The city of New York seemingly teems with millionaires today, and the very definition of the super-rich has undergone a sea change. Having $1 million in assets in 2001 placed you in the top 7 per cent of families in the US, but in New York it meant you own an "average co-op" in Manhattan outright. Stuart Becker, an adviser for high-net-worth individuals, observes that, "In the old days, a millionaire was someone who had a million dollars. Today its someone who makes a million dollars a year". Bill Fuhs, president of the New York Private Bank and trust, estimates that in 2001, there were about 27,000 families in the U.S with a net worth of over 30 million and about 10 percent of them lived in and around New York. And as the superrich created 'their own ecosystem', they forged a sophisticated $488.8 billion economy in the city, driven by highly specialized services and the fullest exploitation of opportunities.

Researchers estimating the influence of the superrich on job creation calculate that the number of New Yorkers with more than $500,000 in adjusted gross income was about 30,000, and that, on an average, each spends $200,000 a year on services locally; this would imply that the top one per cent of earners supported about 153,000 service jobs. One hedge fund manager who spends $1million on services - a driver and house staff, investment management and real-estate brokers, restaurants and psychotherapists - probably sustains 25 livlihoods. Even the public sector owes a lot to the superrich. About one per cent of New York City tax-filers in 2000 paid enough to the city ($2.338 billion) to support the wages of roughly 50,000 government employees. Conventional service professions also prosper. A number of jobs that pay middle class wages in virtually any other region earn six figure incomes in New York. New York Stock Exchange Director, Dick Grasso, made headlines when it was revealed that his secretary at the New York stock exchange earned $240,000 a year , while his two drivers took home $130,000 each. But others who had incomes comparable to Grasso's were not surprised - they were paying their professional and domestic help similar wages.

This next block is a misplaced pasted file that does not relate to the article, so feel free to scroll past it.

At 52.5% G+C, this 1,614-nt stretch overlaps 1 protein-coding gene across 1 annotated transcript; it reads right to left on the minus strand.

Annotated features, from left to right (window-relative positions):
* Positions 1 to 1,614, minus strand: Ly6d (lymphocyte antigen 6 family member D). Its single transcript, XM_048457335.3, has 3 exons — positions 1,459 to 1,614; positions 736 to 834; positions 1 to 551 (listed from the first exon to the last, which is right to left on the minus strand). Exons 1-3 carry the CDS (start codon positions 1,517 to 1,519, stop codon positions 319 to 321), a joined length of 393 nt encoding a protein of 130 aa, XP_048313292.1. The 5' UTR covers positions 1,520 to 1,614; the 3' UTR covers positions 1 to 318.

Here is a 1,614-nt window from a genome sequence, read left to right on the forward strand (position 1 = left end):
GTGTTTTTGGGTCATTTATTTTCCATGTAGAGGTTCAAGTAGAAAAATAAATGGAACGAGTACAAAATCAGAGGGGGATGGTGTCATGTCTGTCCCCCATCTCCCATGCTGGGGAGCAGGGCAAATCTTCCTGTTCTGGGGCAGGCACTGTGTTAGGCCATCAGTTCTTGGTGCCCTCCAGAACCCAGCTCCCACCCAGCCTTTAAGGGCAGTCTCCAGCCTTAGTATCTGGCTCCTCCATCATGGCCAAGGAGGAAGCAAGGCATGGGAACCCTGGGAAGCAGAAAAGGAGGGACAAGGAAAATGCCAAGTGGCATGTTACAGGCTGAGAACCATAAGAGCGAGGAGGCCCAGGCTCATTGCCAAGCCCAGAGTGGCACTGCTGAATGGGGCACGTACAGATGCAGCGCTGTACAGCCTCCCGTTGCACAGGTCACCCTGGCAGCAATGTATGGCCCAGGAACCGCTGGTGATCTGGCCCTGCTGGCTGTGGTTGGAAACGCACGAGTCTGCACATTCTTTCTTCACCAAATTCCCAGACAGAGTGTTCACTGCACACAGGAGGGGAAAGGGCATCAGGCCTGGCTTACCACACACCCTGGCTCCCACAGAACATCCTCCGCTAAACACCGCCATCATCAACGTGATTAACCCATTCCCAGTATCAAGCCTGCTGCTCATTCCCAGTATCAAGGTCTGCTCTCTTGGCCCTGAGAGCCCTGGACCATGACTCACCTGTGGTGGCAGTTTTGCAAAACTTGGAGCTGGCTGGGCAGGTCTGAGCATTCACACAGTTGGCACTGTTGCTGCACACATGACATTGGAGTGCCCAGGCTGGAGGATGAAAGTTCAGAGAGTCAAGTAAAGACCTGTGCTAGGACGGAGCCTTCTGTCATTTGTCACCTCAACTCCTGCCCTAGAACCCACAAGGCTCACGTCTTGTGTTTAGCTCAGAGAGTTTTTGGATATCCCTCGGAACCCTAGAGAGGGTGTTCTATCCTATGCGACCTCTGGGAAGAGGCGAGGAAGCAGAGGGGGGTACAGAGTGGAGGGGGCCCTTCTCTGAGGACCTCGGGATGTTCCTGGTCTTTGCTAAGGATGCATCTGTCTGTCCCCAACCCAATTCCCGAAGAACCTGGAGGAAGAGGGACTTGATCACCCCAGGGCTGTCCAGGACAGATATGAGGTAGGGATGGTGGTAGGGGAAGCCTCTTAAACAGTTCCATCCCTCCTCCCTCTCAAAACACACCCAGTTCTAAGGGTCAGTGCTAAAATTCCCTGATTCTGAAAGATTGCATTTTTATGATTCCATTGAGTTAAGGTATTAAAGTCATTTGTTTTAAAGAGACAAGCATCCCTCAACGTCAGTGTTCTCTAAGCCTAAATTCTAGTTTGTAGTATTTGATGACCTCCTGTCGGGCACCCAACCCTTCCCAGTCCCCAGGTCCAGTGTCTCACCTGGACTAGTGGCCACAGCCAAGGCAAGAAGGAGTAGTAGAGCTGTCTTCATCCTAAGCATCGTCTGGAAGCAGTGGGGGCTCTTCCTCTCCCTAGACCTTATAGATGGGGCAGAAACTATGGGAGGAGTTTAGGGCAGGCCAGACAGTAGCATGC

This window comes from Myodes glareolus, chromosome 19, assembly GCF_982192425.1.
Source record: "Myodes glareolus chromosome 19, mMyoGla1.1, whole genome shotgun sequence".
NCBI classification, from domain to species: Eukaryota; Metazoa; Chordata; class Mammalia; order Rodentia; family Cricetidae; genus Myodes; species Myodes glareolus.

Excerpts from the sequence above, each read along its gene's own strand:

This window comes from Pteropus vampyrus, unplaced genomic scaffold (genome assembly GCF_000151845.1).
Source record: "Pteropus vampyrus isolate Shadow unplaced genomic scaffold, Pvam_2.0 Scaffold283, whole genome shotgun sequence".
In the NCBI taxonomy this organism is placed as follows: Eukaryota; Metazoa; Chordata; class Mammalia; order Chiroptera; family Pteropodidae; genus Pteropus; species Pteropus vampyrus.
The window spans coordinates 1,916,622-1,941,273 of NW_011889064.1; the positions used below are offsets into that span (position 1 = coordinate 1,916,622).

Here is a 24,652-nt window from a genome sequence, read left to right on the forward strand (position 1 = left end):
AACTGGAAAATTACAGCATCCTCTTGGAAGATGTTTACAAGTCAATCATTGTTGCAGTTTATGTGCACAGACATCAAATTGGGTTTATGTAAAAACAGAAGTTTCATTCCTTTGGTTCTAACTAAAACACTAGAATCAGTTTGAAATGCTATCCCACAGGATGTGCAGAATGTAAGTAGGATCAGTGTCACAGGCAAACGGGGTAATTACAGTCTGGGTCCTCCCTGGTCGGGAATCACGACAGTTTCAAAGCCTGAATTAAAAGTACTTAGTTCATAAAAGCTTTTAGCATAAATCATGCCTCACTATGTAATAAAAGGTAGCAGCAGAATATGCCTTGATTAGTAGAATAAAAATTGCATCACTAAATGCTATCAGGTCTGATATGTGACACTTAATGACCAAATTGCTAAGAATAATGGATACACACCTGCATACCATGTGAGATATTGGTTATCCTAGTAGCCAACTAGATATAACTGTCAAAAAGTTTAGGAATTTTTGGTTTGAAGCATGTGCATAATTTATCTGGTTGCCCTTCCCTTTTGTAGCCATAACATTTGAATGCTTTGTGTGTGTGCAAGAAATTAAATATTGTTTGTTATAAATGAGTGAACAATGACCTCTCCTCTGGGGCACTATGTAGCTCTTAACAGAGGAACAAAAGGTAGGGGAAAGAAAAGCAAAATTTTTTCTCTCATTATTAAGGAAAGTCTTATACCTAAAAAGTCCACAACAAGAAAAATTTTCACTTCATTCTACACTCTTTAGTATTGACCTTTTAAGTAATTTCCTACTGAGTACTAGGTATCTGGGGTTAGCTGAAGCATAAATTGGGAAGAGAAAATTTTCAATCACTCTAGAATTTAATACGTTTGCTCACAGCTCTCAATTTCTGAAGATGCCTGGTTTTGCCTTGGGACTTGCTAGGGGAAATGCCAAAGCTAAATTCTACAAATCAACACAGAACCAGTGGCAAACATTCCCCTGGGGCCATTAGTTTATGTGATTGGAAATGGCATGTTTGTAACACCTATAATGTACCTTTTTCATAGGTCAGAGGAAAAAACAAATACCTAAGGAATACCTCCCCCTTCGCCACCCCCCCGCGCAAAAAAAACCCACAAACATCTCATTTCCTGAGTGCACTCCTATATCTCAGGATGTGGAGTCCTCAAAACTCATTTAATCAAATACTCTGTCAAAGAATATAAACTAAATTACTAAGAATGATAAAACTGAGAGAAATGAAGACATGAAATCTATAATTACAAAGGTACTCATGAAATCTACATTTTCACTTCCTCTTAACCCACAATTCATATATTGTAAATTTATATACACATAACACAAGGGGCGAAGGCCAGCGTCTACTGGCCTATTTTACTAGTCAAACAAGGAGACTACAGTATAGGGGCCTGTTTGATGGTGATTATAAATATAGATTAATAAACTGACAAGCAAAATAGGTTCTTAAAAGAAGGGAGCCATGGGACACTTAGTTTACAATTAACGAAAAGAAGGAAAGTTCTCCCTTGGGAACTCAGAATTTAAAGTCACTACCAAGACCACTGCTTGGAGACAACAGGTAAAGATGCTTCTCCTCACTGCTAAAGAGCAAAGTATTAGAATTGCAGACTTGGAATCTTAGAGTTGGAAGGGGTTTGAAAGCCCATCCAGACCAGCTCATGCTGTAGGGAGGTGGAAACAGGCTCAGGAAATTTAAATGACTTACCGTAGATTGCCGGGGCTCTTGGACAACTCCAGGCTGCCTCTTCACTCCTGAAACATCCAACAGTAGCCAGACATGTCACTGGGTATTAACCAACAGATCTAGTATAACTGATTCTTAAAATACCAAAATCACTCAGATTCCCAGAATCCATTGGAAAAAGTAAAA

Contrast this with those Indian cites that are flush with millionaires and the dismal conditions that their service staff live in. All around, we see manifestations of archaic and falsely protective laws that end up doing more harm than good. Our cites carry the burden of rent laws that have severely crippled the development of reasonable and healthy real estate, of an abysmal failure to prevent irregularities of any kind be it in 'commercialization of 'residential' areas, an inability to counter the takeover of vast tracts of vacant government land by people desperate for a roof over their heads, or a failure to enforce taxes and charges for services that a citizen must rightfully pay for the privileges of living in a modern, civilized city. While some of this latitude appears to benefit the poor - they are allowed to save the roofs over their heads - they actually constitute an indirect subsidy to the rich, allowing the latter to hire domestic staff, low-skilled services, and industrial and construction labour at wages that exclude the possibility of a decent shelter and minimum living standards.

Worse, such practices create a city that, over time, becomes progressively less attractive to the rich - and consequently to industry, to the service sector, and to economic growth - leading, eventually to the decay of the city.

It is the economic spur that gives rise to the cultural and civilizational roots of a city, but unless economics creates such a cultural and civilizational basis, decay is inevitable. A city must not hinder the processes of wealth creation, and the spin-offs of that wealth must be wisely reinvested in the city, allowing it to grow and develop into a magnet that can attract the very best from across the world.

Chitvan Gill

Published in The Pioneer, January 26, 2006